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Rent-Seeking in Natural Resource Quota Allocations

John Boyce

Public Choice, 1998, vol. 96, issue 3-4, 94 pages

Abstract: This paper examines the incentives for rent-seeking in the allocation of natural resource quotas to competing user groups by political bodies. The political body has discretion in making the allocation, and competing user groups rent-seek to influence the allocation. The author investigates ways in which the governmental body can affect the behavior of the players by setting the ground rules for the competition. A political body can affect an allocatively (Pareto) efficient outcome by choosing an appropriate default (pre rent-seeking) policy. Surprisingly, an allocatively efficient default policy is unlikely to minimize social costs. However, winner-take-all default policies are likely to maximize, not minimize, rent-seeking. A competitive postallocation market reduces rent-seeking, but is not, either itself or in combination with an efficient default policy, capable of minimizing social costs. However, forcing winners in political redistributions to fully compensate losers both lowers the rent-seeking levels relative to a potential compensation criterion and, when used together with an efficient default policy, is capable of obtaining the first-best solution of an allocatively efficient allocation with zero rent-seeking. Copyright 1998 by Kluwer Academic Publishers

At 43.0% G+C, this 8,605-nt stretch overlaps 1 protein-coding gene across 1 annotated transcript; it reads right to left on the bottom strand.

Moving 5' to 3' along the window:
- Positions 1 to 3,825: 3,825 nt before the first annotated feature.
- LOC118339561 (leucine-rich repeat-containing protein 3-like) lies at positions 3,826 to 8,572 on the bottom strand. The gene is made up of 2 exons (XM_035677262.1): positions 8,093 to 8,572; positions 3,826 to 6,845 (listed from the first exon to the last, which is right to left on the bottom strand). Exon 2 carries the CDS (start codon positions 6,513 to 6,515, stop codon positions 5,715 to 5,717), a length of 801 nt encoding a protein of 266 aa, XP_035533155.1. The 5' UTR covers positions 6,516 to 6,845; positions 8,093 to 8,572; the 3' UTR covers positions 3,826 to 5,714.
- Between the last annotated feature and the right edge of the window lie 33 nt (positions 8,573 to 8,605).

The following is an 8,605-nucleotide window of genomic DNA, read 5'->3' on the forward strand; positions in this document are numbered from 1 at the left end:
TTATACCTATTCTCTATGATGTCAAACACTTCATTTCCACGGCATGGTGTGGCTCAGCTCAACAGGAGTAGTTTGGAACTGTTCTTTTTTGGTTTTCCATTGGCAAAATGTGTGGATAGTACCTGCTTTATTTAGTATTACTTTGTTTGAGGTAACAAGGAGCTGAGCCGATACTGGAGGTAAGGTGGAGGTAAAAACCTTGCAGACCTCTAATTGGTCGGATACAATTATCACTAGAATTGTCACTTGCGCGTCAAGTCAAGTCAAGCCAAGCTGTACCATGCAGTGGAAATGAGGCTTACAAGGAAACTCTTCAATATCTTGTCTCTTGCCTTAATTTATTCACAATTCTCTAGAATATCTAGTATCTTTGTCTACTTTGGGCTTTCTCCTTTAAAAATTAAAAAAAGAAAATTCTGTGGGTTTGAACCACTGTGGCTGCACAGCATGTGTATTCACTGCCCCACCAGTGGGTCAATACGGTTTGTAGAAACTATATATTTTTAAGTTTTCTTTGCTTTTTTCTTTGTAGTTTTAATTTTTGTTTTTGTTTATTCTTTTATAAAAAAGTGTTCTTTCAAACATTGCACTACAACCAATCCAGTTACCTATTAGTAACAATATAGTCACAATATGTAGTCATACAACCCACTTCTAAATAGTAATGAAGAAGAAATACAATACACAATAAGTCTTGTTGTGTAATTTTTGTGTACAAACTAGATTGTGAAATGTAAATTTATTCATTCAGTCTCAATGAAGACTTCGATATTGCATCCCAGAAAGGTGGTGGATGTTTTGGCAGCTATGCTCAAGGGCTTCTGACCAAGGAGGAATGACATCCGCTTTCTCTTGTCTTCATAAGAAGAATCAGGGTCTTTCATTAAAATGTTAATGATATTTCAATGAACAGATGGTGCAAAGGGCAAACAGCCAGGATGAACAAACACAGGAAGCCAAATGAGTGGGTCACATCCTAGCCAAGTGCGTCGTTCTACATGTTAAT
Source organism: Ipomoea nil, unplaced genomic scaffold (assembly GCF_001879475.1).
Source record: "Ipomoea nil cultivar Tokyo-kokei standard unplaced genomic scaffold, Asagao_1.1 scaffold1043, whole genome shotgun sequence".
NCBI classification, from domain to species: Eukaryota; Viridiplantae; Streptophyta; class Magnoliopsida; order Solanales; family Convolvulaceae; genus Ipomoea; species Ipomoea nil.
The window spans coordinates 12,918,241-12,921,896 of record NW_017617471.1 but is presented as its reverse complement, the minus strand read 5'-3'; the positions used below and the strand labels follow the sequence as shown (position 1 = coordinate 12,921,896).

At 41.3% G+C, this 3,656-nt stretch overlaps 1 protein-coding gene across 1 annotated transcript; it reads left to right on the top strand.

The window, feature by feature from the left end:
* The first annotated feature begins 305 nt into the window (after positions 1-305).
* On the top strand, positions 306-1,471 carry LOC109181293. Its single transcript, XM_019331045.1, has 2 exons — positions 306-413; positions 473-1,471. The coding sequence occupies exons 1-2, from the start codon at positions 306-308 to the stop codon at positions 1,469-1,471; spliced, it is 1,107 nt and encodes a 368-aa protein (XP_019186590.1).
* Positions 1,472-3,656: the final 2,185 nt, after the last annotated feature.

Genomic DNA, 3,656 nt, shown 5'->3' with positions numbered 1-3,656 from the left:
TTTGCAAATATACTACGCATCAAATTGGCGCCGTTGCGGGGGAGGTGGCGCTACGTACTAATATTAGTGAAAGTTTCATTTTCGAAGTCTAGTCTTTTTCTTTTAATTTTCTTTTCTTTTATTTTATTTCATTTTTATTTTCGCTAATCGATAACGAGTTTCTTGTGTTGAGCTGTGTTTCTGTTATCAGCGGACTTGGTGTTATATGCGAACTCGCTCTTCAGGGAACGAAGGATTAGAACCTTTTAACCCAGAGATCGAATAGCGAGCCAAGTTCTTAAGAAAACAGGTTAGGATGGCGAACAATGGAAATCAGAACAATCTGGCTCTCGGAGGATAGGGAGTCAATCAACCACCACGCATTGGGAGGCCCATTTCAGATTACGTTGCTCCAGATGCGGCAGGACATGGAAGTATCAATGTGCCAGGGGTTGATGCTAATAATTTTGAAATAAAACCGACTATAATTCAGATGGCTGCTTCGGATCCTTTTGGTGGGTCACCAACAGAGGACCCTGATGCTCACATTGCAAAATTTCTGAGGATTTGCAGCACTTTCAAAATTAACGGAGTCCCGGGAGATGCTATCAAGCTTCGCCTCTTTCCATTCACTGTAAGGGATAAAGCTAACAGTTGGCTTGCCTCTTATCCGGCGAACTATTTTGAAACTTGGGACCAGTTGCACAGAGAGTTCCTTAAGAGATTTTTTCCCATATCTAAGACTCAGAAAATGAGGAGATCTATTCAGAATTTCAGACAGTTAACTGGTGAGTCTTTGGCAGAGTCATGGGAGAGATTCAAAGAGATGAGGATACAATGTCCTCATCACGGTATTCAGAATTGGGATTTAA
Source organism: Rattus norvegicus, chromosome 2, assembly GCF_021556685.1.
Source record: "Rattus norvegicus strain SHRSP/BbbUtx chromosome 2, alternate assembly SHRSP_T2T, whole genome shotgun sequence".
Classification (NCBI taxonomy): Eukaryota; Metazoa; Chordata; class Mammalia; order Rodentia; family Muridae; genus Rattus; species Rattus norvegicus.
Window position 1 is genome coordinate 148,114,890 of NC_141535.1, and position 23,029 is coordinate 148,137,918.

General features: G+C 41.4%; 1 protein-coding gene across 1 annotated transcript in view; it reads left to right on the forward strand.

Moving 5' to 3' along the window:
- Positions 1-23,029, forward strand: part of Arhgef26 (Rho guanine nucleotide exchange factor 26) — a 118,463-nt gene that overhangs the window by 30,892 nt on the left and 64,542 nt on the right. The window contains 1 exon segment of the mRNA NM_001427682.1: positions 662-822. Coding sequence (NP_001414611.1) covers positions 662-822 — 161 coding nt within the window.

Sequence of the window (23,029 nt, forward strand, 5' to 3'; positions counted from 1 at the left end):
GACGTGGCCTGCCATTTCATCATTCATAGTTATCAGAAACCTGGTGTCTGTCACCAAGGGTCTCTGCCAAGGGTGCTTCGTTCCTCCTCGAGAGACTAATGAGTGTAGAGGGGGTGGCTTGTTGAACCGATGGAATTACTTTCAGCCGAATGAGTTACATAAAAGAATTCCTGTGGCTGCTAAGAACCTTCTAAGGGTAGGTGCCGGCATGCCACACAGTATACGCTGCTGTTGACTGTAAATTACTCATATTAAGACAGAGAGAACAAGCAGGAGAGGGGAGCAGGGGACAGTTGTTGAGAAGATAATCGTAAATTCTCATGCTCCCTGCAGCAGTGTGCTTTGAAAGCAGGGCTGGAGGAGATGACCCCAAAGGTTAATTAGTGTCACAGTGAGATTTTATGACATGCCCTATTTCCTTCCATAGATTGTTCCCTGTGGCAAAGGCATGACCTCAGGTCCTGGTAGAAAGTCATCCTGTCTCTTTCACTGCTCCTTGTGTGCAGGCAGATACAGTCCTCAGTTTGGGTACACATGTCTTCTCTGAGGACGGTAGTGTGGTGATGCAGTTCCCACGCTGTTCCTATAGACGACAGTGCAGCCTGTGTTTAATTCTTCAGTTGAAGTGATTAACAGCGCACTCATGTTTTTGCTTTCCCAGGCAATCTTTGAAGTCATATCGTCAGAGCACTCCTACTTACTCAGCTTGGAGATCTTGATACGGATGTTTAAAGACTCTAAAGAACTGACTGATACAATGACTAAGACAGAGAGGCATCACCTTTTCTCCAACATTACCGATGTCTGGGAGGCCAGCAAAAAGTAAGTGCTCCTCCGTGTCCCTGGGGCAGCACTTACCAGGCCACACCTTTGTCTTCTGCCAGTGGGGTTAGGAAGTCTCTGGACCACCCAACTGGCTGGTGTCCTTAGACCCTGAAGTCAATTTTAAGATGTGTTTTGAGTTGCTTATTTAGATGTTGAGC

Date: 1998
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